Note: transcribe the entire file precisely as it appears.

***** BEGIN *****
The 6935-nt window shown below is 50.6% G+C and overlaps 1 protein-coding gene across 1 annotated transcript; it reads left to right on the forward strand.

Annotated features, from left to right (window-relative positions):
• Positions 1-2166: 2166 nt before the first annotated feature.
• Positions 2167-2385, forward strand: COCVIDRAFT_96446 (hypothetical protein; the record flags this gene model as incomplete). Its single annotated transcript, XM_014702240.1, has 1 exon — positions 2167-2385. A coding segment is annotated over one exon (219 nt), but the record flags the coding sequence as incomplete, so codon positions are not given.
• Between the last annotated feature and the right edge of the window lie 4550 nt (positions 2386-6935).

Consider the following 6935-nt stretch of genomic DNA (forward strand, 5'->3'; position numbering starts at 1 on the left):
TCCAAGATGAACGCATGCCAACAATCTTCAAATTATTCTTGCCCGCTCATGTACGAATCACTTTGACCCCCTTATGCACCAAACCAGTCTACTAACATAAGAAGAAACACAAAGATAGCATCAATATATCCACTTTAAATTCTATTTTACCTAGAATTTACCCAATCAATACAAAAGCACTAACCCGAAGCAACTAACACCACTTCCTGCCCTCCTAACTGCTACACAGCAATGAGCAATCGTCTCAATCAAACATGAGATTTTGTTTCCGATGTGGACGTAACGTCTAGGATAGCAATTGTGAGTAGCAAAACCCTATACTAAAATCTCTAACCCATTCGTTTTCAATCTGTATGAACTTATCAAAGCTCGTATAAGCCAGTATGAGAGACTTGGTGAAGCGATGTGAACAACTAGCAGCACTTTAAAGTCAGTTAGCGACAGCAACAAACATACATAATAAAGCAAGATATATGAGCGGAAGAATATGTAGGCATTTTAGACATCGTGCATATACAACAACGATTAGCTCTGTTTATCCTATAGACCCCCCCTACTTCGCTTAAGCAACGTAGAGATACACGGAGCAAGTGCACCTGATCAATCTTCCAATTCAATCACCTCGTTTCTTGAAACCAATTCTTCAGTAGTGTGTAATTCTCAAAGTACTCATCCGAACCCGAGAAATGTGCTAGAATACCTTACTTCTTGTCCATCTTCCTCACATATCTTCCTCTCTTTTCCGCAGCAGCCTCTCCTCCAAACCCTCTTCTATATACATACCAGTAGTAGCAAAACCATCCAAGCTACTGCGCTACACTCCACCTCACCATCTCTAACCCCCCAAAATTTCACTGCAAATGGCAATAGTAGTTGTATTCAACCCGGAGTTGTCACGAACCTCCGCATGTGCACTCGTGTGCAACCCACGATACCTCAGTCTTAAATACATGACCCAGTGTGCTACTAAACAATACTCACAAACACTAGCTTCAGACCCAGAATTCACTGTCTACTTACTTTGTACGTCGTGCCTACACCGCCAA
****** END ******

The 6935-nt window shown below is 50.6% G+C and overlaps 1 protein-coding gene across 1 annotated transcript; it reads left to right on the forward strand.

Annotated features, from left to right (window-relative positions):
• Positions 1-2166: 2166 nt before the first annotated feature.
• Positions 2167-2385, forward strand: COCVIDRAFT_96446 (hypothetical protein; the record flags this gene model as incomplete). Its single annotated transcript, XM_014702240.1, has 1 exon — positions 2167-2385. A coding segment is annotated over one exon (219 nt), but the record flags the coding sequence as incomplete, so codon positions are not given.
• Between the last annotated feature and the right edge of the window lie 4550 nt (positions 2386-6935).

Consider the following 6935-nt stretch of genomic DNA (forward strand, 5'->3'; position numbering starts at 1 on the left):
TCCAAGATGAACGCATGCCAACAATCTTCAAATTATTCTTGCCCGCTCATGTACGAATCACTTTGACCCCCTTATGCACCAAACCAGTCTACTAACATAAGAAGAAACACAAAGATAGCATCAATATATCCACTTTAAATTCTATTTTACCTAGAATTTACCCAATCAATACAAAAGCACTAACCCGAAGCAACTAACACCACTTCCTGCCCTCCTAACTGCTACACAGCAATGAGCAATCGTCTCAATCAAACATGAGATTTTGTTTCCGATGTGGACGTAACGTCTAGGATAGCAATTGTGAGTAGCAAAACCCTATACTAAAATCTCTAACCCATTCGTTTTCAATCTGTATGAACTTATCAAAGCTCGTATAAGCCAGTATGAGAGACTTGGTGAAGCGATGTGAACAACTAGCAGCACTTTAAAGTCAGTTAGCGACAGCAACAAACATACATAATAAAGCAAGATATATGAGCGGAAGAATATGTAGGCATTTTAGACATCGTGCATATACAACAACGATTAGCTCTGTTTATCCTATAGACCCCCCCTACTTCGCTTAAGCAACGTAGAGATACACGGAGCAAGTGCACCTGATCAATCTTCCAATTCAATCACCTCGTTTCTTGAAACCAATTCTTCAGTAGTGTGTAATTCTCAAAGTACTCATCCGAACCCGAGAAATGTGCTAGAATACCTTACTTCTTGTCCATCTTCCTCACATATCTTCCTCTCTTTTCCGCAGCAGCCTCTCCTCCAAACCCTCTTCTATATACATACCAGTAGTAGCAAAACCATCCAAGCTACTGCGCTACACTCCACCTCACCATCTCTAACCCCCCAAAATTTCACTGCAAATGGCAATAGTAGTTGTATTCAACCCGGAGTTGTCACGAACCTCCGCATGTGCACTCGTGTGCAACCCACGATACCTCAGTCTTAAATACATGACCCAGTGTGCTACTAAACAATACTCACAAACACTAGCTTCAGACCCAGAATTCACTGTCTACTTACTTTGTACGTCGTGCCTACACCGCCAA